Brexiteers who have suggested the Good Friday Agreement should be reappraised have been accused of being “reckless and irresponsible” by Dublin.
Owen Paterson, the former Northern Ireland Secretary and Leave campaigner, was one of three MPs who questioned whether the 1998 accord had outlived its usefulness.
The Irish border question could cause Brexit negotiations to run aground next month unless the European Commission is prepared to be more flexible in its approach, sources on both sides of the negotiations have warned.
Whitehall sources have admitted the Government still has no answer to how Britain can leave the single market and customs union without imposing a hard border between Ireland and Ulster - which would risk the very foundations of the Good Friday Agreement.
Simon Coveney, the Irish deputy prime minister, said scrapping the Good Friday Agreement was not the answer. He said: “Talking down (the) Good Friday Agreement because it raises serious and genuine questions of those pursuing Brexit is not only irresponsible but reckless and potentially undermines the foundations of a fragile peace process in Northern Ireland that should never be taken for granted."
Mr Paterson, together with the Antrim-born Labour MP Kate Hoey and the Conservative MP Daniel Hannan, insist that comments they have made in recent days about the need to review the Good Friday Agreement relate to the year-long suspension of power-sharing in Stormont, and not Brexit.
David Davis, the Brexit Secretary, said yesterday: “I’m not conscious of anybody talking down the Good Friday Agreement, certainly nobody in Government has.
"Everything that we’re doing is aiming towards ensuring we meet every aspect of it. So I don’t foresee that being a problem."
Boris Johnson, the Foreign Secretary, told the Commons there was “no reason whatsoever” why Britain should not be able to exit both the customs union and the single market while maintaining “frictionless” borders between Ireland and Northern Ireland.
However, sources in London and Brussels have admitted the Brexit negotiations could be “driven to the wall” in March unless the European Commission can show more flexibility in its approach to the Irish border question.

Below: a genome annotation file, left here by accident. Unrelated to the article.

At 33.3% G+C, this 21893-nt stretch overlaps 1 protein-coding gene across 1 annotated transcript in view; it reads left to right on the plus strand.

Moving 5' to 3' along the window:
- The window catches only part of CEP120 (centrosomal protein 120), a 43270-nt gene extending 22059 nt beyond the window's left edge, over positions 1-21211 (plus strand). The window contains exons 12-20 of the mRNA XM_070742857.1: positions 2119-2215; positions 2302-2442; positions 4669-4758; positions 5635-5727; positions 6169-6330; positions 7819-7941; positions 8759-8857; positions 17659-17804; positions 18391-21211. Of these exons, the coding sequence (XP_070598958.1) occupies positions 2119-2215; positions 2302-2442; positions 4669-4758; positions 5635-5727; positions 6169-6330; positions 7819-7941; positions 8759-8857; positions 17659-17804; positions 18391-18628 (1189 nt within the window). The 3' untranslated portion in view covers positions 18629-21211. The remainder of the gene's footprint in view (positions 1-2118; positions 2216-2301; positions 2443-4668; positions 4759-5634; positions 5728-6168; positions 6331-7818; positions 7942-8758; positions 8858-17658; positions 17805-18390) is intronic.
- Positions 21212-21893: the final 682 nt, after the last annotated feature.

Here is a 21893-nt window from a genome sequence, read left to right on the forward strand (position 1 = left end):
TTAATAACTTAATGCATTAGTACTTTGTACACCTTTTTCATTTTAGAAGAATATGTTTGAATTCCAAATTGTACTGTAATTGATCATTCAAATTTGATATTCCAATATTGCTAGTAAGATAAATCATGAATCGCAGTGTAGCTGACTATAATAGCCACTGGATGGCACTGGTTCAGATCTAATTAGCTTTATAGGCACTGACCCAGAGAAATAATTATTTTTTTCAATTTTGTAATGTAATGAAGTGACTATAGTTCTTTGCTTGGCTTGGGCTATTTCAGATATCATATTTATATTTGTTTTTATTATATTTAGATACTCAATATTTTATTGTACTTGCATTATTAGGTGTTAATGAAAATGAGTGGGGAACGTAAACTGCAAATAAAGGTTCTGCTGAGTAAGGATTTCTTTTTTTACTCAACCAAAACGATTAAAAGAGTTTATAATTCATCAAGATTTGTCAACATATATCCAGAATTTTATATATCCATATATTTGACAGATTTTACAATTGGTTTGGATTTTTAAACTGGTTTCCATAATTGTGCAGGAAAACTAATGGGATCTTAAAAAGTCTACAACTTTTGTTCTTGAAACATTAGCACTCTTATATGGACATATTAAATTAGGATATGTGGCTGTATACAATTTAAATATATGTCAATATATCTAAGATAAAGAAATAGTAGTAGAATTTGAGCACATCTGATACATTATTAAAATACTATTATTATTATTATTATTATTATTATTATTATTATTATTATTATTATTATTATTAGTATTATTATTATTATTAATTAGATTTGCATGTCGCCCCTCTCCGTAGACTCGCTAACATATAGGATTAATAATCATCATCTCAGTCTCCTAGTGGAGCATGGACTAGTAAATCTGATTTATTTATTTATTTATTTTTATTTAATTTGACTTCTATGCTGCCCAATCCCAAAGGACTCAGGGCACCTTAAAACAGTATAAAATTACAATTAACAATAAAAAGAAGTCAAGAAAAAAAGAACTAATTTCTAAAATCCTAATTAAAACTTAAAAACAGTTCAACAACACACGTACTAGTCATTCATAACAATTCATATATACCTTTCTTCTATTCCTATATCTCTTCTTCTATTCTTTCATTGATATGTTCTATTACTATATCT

The rising concern emerged as talks continued in Brussels over how to translate last December’s fudged political deal over the Irish border into a concrete legal text due to be presented to EU member states later this month.
Senior sources said translating the UK’s December promise to maintain “full alignment” with the EU single market if other solutions failed, risked “blowing up” the political situation in London.
Negotiators are seeking to finesse the December deal which set out three options for the UK to make good on its pledge to avoid a hard border in Northern Ireland after Brexit.
The first was through the “overall” EU-UK trade agreement which is yet to be negotiated; the second was through a combination of “specific solutions” and technical fixes and the third - in the event the first two options failed to satisfy the EU – was that the UK would submit to “full alignment” with the parts of the single market and customs union that underpinned the Good Friday Agreement.
British negotiators are arguing that all three options need to be represented equally in the legal text - now due to be published on February 28 - in order to avoid re-igniting the political rows over the Irish border which so nearly derailed the negotiations last December.
However The Telegraph understands that a planned draft of the text places disproportionate emphasis on the third, fall-back option of “full alignment” which was rejected by leading Brexiteers who are determined to leave the Customs Union and Single Market.
One diplomatic source said: “Only spelling out the fall-back option would be a real mistake, and potentially catastrophic given the political sensitivities involved.”
Dublin and Brussels remain “highly sceptical” that the second option of using border technology and “trusted trader” schemes will be sufficient to avoid a hard border.